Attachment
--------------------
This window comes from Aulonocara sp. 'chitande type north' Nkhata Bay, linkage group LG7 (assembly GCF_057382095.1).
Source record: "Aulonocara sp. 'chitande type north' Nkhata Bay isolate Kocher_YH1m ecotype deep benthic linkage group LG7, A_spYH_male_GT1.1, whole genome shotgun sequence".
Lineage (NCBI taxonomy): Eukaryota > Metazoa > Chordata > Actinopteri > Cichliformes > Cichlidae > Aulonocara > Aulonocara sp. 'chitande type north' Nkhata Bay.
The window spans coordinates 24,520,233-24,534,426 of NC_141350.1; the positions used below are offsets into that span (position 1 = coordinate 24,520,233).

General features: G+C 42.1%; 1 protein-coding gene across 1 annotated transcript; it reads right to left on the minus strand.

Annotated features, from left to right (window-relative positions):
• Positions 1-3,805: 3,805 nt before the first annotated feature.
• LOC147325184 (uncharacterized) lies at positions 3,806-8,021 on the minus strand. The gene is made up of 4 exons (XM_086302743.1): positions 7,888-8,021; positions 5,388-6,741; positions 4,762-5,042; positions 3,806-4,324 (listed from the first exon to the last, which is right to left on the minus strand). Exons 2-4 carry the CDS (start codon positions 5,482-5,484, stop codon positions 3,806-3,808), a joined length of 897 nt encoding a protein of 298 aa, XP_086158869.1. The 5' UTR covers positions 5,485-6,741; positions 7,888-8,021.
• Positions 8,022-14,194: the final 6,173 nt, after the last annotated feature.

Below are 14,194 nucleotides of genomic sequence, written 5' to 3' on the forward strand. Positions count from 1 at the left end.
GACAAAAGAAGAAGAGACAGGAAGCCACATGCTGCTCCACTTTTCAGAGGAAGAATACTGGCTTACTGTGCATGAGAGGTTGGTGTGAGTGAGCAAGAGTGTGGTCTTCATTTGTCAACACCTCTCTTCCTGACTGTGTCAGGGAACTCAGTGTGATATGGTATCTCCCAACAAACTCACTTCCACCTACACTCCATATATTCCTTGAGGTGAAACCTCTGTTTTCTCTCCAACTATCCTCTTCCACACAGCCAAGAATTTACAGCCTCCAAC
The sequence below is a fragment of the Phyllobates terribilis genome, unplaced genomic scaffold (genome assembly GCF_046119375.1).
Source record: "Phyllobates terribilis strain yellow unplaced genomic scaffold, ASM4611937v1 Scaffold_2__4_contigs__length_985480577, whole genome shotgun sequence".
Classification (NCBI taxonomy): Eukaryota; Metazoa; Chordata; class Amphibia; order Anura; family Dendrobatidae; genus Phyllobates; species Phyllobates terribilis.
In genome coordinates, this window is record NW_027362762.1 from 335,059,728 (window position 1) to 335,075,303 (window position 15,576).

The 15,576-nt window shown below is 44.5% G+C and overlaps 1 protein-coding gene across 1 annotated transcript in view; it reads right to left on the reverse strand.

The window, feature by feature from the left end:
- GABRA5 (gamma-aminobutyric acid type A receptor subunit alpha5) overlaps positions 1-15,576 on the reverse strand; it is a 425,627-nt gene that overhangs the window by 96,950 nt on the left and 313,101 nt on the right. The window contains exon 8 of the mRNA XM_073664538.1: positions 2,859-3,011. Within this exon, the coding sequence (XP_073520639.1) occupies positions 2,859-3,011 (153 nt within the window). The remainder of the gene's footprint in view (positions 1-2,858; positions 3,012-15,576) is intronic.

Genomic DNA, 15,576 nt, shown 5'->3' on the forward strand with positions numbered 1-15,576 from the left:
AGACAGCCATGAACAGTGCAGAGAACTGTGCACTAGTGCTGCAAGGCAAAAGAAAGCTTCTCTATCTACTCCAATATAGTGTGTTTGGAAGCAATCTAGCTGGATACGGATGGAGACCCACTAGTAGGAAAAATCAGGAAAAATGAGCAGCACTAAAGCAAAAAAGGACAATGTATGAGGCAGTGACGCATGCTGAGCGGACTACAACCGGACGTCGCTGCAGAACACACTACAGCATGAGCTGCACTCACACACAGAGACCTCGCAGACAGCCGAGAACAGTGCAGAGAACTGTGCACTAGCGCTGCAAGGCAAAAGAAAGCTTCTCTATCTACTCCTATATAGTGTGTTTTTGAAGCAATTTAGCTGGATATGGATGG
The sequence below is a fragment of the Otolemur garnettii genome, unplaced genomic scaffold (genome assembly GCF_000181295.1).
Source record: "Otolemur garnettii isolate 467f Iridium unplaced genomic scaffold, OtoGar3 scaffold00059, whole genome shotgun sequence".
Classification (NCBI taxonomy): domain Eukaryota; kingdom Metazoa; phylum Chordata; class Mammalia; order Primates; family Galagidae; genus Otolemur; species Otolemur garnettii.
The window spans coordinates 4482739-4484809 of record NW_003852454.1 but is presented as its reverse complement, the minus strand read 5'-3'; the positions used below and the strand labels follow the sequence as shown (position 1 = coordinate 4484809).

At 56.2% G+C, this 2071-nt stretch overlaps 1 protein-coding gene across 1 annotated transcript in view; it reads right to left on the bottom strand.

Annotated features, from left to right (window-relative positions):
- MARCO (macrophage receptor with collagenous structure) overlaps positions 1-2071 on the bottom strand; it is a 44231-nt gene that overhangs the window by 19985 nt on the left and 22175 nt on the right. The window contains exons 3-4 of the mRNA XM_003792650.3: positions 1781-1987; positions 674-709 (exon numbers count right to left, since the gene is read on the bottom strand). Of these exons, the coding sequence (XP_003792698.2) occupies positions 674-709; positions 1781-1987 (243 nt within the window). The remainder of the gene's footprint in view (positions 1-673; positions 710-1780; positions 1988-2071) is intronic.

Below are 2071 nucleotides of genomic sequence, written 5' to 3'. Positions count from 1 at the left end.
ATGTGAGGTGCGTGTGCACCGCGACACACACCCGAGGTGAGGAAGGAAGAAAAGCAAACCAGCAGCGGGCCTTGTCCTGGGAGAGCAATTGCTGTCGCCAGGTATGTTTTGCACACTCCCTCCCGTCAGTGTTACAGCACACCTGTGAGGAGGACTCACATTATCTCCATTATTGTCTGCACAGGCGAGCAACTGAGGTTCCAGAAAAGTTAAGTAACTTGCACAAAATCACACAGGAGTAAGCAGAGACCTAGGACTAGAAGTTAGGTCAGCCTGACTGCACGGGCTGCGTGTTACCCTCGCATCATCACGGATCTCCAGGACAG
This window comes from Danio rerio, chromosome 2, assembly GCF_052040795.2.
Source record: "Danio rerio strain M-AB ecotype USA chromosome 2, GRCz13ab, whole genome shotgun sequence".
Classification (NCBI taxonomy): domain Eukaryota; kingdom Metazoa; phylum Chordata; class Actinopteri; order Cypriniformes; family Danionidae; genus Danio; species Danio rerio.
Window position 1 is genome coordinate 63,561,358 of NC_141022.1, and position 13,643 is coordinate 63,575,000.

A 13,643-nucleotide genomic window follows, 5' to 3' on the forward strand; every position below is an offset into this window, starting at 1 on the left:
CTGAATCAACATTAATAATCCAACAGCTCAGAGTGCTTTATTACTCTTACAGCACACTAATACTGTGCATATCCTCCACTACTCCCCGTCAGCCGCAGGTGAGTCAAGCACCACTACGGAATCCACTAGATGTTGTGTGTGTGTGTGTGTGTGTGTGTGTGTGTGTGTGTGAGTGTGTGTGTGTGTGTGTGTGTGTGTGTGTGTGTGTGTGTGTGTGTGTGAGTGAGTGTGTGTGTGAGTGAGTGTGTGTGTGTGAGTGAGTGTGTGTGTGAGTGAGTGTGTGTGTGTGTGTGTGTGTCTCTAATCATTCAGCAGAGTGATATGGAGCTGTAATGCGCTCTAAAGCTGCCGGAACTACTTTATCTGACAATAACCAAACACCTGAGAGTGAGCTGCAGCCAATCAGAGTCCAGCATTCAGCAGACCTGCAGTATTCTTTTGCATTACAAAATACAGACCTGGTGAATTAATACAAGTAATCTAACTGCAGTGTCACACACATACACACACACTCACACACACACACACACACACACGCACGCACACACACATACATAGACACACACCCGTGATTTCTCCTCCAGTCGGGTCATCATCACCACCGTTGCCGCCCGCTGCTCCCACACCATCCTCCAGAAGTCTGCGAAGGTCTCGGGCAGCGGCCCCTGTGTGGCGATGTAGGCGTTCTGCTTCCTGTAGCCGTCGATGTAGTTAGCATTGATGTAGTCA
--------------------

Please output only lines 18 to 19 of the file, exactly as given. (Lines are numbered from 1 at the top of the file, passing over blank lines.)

- GABRA5 (gamma-aminobutyric acid type A receptor subunit alpha5) overlaps positions 1-15,576 on the reverse strand; it is a 425,627-nt gene that overhangs the window by 96,950 nt on the left and 313,101 nt on the right. The window contains exon 8 of the mRNA XM_073664538.1: positions 2,859-3,011. Within this exon, the coding sequence (XP_073520639.1) occupies positions 2,859-3,011 (153 nt within the window). The remainder of the gene's footprint in view (positions 1-2,858; positions 3,012-15,576) is intronic.

Genomic DNA, 15,576 nt, shown 5'->3' on the forward strand with positions numbered 1-15,576 from the left: